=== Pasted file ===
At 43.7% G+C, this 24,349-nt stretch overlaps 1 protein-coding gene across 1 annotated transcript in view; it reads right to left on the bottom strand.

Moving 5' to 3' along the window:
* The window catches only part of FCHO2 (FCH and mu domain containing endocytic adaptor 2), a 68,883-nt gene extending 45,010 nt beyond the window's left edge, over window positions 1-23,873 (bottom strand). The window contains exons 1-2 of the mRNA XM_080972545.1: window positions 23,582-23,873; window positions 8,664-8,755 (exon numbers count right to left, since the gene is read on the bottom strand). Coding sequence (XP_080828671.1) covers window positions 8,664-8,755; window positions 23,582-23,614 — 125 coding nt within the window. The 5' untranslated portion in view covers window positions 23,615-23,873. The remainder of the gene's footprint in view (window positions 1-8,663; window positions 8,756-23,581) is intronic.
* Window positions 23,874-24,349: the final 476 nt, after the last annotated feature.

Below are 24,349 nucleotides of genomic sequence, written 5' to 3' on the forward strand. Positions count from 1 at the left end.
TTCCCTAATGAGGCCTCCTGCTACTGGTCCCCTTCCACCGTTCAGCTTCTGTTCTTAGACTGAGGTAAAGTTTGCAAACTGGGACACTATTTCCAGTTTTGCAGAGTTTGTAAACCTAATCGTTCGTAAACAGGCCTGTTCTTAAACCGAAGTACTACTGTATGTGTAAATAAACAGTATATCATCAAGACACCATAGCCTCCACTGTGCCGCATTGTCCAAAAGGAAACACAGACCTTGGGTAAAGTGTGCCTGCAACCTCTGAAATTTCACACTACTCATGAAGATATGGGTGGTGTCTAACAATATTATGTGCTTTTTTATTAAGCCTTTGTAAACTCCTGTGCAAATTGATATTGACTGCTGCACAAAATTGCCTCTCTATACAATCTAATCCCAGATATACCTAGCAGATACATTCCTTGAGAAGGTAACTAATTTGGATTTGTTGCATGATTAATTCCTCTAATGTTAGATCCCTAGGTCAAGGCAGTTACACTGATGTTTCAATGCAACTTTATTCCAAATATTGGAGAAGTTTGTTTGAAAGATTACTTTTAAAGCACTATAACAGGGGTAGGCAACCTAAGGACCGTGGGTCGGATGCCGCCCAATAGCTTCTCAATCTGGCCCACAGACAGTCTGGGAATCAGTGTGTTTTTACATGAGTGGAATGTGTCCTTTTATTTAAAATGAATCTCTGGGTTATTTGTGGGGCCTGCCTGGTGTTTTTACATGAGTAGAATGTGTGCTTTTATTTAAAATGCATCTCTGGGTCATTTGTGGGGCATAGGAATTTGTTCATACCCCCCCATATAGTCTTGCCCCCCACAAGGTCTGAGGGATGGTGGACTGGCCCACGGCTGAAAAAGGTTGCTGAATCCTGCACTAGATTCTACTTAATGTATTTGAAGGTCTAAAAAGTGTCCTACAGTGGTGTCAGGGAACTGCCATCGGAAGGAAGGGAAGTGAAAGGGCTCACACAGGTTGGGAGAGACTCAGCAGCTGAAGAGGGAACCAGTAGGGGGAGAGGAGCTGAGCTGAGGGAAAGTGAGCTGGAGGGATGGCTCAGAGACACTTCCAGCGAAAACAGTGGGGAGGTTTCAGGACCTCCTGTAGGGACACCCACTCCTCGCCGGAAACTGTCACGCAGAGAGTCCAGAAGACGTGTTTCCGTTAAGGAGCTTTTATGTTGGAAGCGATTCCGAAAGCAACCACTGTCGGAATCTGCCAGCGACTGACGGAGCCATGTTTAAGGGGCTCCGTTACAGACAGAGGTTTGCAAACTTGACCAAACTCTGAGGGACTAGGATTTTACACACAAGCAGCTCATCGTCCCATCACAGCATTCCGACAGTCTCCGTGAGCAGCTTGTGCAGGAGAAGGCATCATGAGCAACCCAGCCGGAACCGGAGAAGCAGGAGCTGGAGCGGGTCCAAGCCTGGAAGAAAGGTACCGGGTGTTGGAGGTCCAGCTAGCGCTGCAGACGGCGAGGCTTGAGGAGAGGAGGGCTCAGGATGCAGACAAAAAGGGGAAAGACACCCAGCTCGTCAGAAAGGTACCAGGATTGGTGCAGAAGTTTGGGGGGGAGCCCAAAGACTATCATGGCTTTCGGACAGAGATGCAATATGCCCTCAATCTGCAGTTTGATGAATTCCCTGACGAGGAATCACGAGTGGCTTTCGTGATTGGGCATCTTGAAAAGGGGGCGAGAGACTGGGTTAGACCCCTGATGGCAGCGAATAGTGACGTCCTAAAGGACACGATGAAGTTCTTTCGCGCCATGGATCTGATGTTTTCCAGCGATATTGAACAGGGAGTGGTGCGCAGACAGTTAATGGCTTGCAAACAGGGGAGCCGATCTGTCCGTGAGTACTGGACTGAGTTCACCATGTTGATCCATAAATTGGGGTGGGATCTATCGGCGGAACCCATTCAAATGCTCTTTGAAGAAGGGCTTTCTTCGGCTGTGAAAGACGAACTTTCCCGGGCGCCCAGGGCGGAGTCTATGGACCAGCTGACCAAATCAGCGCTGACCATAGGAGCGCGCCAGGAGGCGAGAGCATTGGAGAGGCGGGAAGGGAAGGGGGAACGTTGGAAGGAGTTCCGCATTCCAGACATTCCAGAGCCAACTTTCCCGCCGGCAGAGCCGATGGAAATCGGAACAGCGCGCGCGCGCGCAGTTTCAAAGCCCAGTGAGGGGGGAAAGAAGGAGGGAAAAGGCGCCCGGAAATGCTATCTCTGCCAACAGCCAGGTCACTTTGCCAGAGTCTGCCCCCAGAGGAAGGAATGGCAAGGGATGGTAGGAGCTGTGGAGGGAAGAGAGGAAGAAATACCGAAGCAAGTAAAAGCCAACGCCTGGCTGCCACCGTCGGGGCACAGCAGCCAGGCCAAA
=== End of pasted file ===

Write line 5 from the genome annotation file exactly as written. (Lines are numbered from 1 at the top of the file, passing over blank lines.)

Below are 24,349 nucleotides of genomic sequence, written 5' to 3' on the forward strand. Positions count from 1 at the left end.